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Beware the Hype

Beware the Hype

Features
By Jackson Hogen
posted: 04/21/2003

I've had it with summer. I'm fed up with the season's smarmy superiority, with its stranglehold on the national media, its tireless spin machine grinding out scene upon scene of family joy filled with bright sun, blue sky, sand, beach balls and cocoa butter. The whole sun-drunk world is so carefree that most summer-dwellers gad about largely unencumbered by apparel-the better to reveal bodies cut like diamonds and every bit as flawless. Summer: where mankind lives in a state of idealized nature, a sanitized Disney vision of benign rays basting immaculate bodies on sandy beaches.

I'm not buying it. I've been to the beach. Have you looked at your contemporaries lately? Wouldn't you rather see these people in a ski suit than a swimsuit? Most of summer's PR is a similar sham.

Peel back the oily veneer of summer's signature beach scene and what do you find? Radiation so severe it can turn flesh into blisters-or worse, if you're persis-tent. Crushing heat that so sears the sand that anyone foolish enough to go barefoot on the beach loses a layer of skin. Sand, lest we forget, is dirt's rich cousin, only more invasive. Read about sand in a travel brochure and it practically sounds like the staff of life, when its only real talent is for embedding itself into, and grinding away at, every tender orifice known to man or machine. And I don't mean to be indelicate, but there is also the pungent matter of sweat.

What sand is to summer, snow is to winter. Where sand is gritty, filthy and seemingly eternal, snow is soft, pure and ephemeral. It leaves behind the water that makes life sustainable and summer bearable. What does sand create, left to its own devices? Deserts.

I realize that summer's antipode also has its drawbacks. Winter can get cold. This explains the surge in the popularity of clothing during the snowy season. If it gets colder still, you throw on another piece of clothing. Reversing this process in the summer months isn't as satisfactory. When the heat climbs past oppressive, you can't take off your skin.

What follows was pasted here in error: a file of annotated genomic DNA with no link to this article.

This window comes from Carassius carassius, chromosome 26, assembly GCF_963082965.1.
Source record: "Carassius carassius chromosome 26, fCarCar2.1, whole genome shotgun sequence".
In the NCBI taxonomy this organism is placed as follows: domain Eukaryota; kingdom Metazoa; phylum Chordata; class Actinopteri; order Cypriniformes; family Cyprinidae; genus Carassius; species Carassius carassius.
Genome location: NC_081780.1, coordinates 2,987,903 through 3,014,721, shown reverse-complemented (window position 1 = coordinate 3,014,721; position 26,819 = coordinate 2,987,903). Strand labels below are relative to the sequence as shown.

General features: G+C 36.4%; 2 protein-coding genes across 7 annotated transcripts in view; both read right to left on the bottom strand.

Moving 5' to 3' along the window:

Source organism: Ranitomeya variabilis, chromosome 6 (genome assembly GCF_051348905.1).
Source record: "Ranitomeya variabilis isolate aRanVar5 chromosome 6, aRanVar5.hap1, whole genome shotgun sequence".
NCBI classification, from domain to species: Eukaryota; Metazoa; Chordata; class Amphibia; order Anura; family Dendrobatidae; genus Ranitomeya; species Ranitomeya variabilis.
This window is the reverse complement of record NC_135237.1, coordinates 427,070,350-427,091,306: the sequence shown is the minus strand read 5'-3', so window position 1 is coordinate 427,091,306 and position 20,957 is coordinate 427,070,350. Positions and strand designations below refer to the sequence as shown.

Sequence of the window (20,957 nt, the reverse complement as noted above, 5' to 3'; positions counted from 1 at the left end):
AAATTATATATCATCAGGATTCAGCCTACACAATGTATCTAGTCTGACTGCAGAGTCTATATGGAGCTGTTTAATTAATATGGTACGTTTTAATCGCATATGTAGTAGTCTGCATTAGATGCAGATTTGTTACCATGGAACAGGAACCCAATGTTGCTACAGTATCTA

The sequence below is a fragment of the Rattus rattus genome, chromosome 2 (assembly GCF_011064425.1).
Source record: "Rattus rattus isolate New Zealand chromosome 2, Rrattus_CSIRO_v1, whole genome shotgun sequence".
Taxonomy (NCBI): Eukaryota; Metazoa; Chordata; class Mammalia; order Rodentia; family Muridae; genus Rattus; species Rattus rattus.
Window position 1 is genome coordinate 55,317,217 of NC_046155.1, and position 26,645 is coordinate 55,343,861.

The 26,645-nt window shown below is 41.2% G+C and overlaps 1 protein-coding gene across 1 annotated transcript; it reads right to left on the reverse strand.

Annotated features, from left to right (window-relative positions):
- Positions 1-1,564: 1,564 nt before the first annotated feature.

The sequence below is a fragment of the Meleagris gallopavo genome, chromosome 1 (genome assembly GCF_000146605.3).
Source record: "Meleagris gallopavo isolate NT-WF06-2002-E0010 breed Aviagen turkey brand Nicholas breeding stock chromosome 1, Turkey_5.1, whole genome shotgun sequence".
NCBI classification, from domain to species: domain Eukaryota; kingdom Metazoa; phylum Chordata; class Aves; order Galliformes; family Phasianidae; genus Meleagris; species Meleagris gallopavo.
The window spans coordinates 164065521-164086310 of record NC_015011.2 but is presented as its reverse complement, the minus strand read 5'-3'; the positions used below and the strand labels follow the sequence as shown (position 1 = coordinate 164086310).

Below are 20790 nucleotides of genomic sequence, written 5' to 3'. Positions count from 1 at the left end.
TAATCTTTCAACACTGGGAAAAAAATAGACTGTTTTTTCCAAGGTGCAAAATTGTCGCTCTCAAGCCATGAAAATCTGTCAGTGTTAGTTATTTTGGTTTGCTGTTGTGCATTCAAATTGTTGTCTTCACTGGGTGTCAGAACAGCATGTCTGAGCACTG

Where does summer get the chutzpah to lord it over the other seasons? I think our culture's fascination with summer stems from our youth, when school was out and vacation was measured in months, not days. Take the vacation out of summer and what's left? Kids in today's new year-round school programs discover that summer's not so nifty when it includes sitting in stifling classrooms, the thick, still air stalling the engines of learning.

My biggest problem with summer is it won't stay put. It's always popping up in the middle of winter, sometimes (shudder!) sticking around for weeks at a time. Does winter ever do this to summer? No. Yet it's hard to recall a winter when we didn't have summer crash the party at some point. If I want to experience summer during winter I know where to find it. The tropics are always there whenever I feel the need for heat, sand, beach, plague, pestilence, famine or some other wallow through human misery. But I digress.

I hope I'm not making it sound as if I don't like summer. I have nothing against months without an "r." I manage to amuse myself without descending into madness after the last snowfield melts. I just think summer gets special treatment, like a Hollywood grande dame filmed through a haze of flattering filters. It riles my sensibilities to see winter get such short shrift in comparison.

To prove my sympathies for the sunnier season, allow me to share a vignette from when I was a young ski bum pining for winter's return. On a bright and warm August morning, fun seekers convened on the stoop of Fatty's restaurant in Breckenridge, Colo., for the proprietor's eponymous annual golf tournament. The objective was to hit a plastic golf ball from bar to bar across the town, which was brimming with tourists by the time the first foursome reached the fifth "hole." I don't think anyone actually completed the course, or was even capable of keeping score after noon. I do rremember embedding one prodigious drive into the grill of an oncoming Ford Bronco, taking several swipes at a bobbing ball while waist-deep in the Blue River and enduring the honor of host Fatty driving over my ball with his Harley.

So I don't think summer's bad, it's just over-promoted. On its best days, it's almost as much fun as winter.

The author can be reached at jacksonhogen@sbcglobal.net.

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